There are many beloved video games, but only a rare few manage to permeate mainstream awareness and become cultural icons, and even fewer do so on an international scale. Usually, it's the identity of a main character that average folks latch onto. What about Tetris? The most recognizable imagery from Tetris is a tetromino: a geometric shape composed of four squares, connected orthogonally. Yet, Tetris is one of the most well-known games of all time, and since its inception, it has appeared on almost every device capable of playing games.
The man responsible for creating Tetris is Alexey Pajitnov, a researcher at the Russian Academy of Sciences of the Soviet Union, who in 1984 created the legendary puzzler. From there, Pajitnov's colleague, Vadim Gerasimov, developed a port for the IBM PC, which was later licensed to US publisher Spectrum Holobyte. It was Gerasimov's port that engrained Tetris into American culture, but the game also made its way to other countries, and other platforms, at the hands of cavalier programmers, leading to wild licensing of the Tetris brand in different countries.
The most memorable mishandling of the Tetris license took place in America, where publisher Tengen (Atari's console division) released a version of Tetris for the Nintendo Entertainment System. Nintendo was none too happy; Tengen licensed Tetris from a party without the rights to sell it, and Nintendo itself had appropriately and legally secured rights to its own NES port. The dispute led to a lawsuit that would eventually end in Nintendo's favor, and Tengen was forced to recall all copies of its game. The takeaway: Tetris is a valuable property with global appeal, and people are willing to lie, steal, and sue in order to wield its popularity. For the players, none of this mattered.
Here's what Tetris means to us.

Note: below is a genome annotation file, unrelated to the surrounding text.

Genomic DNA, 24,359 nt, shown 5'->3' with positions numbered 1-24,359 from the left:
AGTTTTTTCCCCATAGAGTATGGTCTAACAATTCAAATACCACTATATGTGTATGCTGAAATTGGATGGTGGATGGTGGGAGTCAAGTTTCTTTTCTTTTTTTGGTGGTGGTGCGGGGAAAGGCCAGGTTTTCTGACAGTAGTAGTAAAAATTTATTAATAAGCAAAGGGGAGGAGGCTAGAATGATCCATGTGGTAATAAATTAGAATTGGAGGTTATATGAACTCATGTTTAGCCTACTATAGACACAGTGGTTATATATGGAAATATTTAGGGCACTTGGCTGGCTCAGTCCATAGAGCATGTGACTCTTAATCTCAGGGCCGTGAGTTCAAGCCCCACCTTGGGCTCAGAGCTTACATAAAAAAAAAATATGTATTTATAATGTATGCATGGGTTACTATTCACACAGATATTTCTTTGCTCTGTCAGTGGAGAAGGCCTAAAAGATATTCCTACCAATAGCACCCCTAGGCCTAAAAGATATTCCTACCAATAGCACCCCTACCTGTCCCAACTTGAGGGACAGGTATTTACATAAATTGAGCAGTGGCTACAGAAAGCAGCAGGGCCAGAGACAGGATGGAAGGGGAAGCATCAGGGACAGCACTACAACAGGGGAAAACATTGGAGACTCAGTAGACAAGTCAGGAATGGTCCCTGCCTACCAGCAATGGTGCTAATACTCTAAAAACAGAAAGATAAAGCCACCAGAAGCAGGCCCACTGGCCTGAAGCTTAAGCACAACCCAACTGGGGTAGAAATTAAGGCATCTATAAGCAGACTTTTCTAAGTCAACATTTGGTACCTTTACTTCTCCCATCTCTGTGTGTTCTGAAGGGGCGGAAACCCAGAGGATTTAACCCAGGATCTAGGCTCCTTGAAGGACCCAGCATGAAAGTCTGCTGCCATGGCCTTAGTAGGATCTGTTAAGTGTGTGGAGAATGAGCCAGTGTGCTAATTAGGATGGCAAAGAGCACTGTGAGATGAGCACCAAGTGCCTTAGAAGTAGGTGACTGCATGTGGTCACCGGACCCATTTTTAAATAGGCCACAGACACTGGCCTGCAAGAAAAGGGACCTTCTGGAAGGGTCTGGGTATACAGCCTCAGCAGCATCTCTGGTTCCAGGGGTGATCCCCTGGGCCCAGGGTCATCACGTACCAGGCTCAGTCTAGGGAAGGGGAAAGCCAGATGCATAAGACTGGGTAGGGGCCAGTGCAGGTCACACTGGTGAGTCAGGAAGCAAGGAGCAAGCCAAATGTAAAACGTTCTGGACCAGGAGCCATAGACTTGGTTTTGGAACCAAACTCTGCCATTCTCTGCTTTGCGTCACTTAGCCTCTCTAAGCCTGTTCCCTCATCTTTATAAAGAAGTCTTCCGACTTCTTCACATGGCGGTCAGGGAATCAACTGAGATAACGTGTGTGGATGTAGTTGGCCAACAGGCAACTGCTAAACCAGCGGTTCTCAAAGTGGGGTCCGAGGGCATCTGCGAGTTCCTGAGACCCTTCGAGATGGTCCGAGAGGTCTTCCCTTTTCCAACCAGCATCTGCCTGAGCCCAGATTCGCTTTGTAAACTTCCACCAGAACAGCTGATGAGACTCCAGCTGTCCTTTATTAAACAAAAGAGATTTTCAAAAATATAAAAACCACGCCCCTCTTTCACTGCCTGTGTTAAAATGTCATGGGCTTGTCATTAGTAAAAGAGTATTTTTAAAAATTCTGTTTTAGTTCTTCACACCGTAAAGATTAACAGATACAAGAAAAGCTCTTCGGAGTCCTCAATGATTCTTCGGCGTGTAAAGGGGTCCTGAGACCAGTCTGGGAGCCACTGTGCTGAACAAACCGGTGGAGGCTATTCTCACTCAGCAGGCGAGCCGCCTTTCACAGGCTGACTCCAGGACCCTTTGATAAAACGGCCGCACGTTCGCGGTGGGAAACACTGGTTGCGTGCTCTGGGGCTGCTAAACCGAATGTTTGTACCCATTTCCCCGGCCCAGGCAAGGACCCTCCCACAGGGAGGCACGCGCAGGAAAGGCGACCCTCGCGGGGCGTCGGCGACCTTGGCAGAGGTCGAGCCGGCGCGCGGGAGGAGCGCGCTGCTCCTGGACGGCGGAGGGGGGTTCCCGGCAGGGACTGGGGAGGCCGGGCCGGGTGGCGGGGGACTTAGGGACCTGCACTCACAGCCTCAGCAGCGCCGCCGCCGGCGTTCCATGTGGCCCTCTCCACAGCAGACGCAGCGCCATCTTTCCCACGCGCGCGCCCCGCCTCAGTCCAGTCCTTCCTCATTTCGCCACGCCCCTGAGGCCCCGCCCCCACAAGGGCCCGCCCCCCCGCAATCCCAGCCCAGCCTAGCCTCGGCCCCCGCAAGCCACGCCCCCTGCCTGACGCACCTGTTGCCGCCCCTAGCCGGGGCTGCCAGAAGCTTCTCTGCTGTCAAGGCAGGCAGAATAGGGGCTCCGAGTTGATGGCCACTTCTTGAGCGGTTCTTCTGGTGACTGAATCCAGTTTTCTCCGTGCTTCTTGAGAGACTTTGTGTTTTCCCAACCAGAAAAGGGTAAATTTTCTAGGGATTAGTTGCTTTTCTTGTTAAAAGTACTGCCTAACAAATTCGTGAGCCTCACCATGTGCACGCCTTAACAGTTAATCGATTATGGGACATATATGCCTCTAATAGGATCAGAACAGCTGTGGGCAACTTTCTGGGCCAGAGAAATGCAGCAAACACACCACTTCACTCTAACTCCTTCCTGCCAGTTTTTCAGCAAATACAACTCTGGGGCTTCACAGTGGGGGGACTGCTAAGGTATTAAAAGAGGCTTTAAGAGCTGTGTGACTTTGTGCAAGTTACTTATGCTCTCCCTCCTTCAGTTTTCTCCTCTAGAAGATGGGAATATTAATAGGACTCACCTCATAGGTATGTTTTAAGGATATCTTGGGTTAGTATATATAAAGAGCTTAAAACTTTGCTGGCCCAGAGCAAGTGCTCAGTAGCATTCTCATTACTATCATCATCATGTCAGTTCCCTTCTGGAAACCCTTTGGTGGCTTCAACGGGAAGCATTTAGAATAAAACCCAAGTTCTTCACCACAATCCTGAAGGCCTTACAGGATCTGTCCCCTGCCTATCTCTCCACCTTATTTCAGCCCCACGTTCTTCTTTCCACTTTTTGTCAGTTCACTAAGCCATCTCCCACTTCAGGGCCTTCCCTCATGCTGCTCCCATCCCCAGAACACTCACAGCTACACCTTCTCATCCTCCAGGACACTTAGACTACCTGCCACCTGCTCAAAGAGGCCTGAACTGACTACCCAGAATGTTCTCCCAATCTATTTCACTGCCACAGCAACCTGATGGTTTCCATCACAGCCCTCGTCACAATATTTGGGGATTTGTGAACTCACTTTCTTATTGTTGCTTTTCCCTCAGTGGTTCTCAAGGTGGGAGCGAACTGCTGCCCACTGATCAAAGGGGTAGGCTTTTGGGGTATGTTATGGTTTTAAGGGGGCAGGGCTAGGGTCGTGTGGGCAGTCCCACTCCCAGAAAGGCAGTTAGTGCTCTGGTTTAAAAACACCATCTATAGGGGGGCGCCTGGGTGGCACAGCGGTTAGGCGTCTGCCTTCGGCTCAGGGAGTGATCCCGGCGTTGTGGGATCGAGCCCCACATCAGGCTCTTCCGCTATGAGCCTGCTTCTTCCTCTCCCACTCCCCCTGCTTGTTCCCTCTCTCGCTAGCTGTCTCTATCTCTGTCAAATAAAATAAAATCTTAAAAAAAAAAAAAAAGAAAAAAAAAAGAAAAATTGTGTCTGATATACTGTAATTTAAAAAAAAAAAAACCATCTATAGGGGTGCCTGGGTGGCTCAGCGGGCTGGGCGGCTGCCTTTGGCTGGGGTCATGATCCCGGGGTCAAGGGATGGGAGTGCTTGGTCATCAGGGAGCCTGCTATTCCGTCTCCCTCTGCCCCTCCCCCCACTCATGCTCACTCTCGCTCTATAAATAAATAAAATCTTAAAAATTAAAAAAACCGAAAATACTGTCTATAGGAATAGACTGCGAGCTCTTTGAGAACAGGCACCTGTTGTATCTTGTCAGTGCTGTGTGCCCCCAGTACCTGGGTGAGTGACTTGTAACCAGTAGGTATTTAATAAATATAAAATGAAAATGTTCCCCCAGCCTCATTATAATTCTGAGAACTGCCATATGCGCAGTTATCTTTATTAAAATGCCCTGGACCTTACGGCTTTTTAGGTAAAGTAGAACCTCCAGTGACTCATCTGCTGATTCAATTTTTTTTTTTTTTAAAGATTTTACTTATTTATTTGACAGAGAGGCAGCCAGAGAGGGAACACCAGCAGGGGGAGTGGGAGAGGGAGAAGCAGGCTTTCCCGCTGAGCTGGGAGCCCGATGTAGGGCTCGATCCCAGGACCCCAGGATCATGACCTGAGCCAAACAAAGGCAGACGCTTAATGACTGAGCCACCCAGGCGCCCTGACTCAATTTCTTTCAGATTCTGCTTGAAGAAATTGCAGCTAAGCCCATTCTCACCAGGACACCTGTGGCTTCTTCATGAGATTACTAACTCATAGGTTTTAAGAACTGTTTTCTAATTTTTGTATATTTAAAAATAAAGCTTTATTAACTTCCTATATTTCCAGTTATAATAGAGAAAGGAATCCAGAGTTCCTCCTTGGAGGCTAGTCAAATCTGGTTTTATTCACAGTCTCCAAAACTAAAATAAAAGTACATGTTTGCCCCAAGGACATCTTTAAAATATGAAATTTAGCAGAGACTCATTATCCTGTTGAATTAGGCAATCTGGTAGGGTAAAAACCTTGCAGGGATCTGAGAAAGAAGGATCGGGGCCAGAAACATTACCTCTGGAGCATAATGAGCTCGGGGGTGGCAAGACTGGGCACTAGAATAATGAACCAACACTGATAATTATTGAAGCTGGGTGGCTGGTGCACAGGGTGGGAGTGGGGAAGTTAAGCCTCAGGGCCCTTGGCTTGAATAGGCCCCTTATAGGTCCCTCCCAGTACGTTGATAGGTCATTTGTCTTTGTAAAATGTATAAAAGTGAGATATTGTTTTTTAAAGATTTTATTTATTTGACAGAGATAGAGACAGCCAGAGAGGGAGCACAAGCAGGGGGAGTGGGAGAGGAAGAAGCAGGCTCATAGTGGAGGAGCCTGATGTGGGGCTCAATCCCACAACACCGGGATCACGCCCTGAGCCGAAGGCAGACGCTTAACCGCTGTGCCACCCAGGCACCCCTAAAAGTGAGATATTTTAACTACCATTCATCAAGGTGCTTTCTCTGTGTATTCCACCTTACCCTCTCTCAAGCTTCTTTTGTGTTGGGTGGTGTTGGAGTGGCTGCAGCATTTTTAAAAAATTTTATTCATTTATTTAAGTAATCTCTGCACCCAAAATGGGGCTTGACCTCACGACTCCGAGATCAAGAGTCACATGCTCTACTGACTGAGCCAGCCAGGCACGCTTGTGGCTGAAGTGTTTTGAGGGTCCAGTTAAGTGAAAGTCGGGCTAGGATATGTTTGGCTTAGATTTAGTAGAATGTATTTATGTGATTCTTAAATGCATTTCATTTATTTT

Tetris entered my life on the Apple IIGS, my family's first computer. The "family" distinction is important here, because one look at the leaderboard would tell you that I wasn't the only one who developed an obsession with the burgeoning classic. Though Tetris was primarily a struggle against myself--the version I played wouldn't stop until the ever-increasing drop speed made it impossible to keep up--striving to best my mom or my dad gave me my first taste of the competitive thrill of gaming. Going to bed with a chart-topper gave me such sweet satisfaction, though it irked me that my dad didn't have an enforced bedtime keeping him from playing one more round.
That "one more round" impulse is indicative of just how engrossing Tetris can be. Getting into the flow of spotting the piece, analyzing the matrix, moving the piece into place, and then dropping it to bring on the next one becomes an almost meditative exercise. A good Tetris round is an utterly absorbing experience in which you tune out the world around you, which makes it even more remarkable that it can also give rise to such cutthroat competition.
Fast-forward to college, and The New Tetris has arrived on the Nintendo 64. My friend has four controllers and a penchant for trash-talking, so I rise to the challenge and step in to show off my formidable skills. My first match is a total debacle as I get snowed under by the new block-fusing mechanic and by my friend's own formidable skills. I was hooked. The challenge of individual performance and the thrill of competition from my childhood came rushing back, reborn for a new period in my life and a new crop of competitors. Tetris had changed, but the joy that it brought into my life was as bright as ever. And my friend? A decade later, I married her.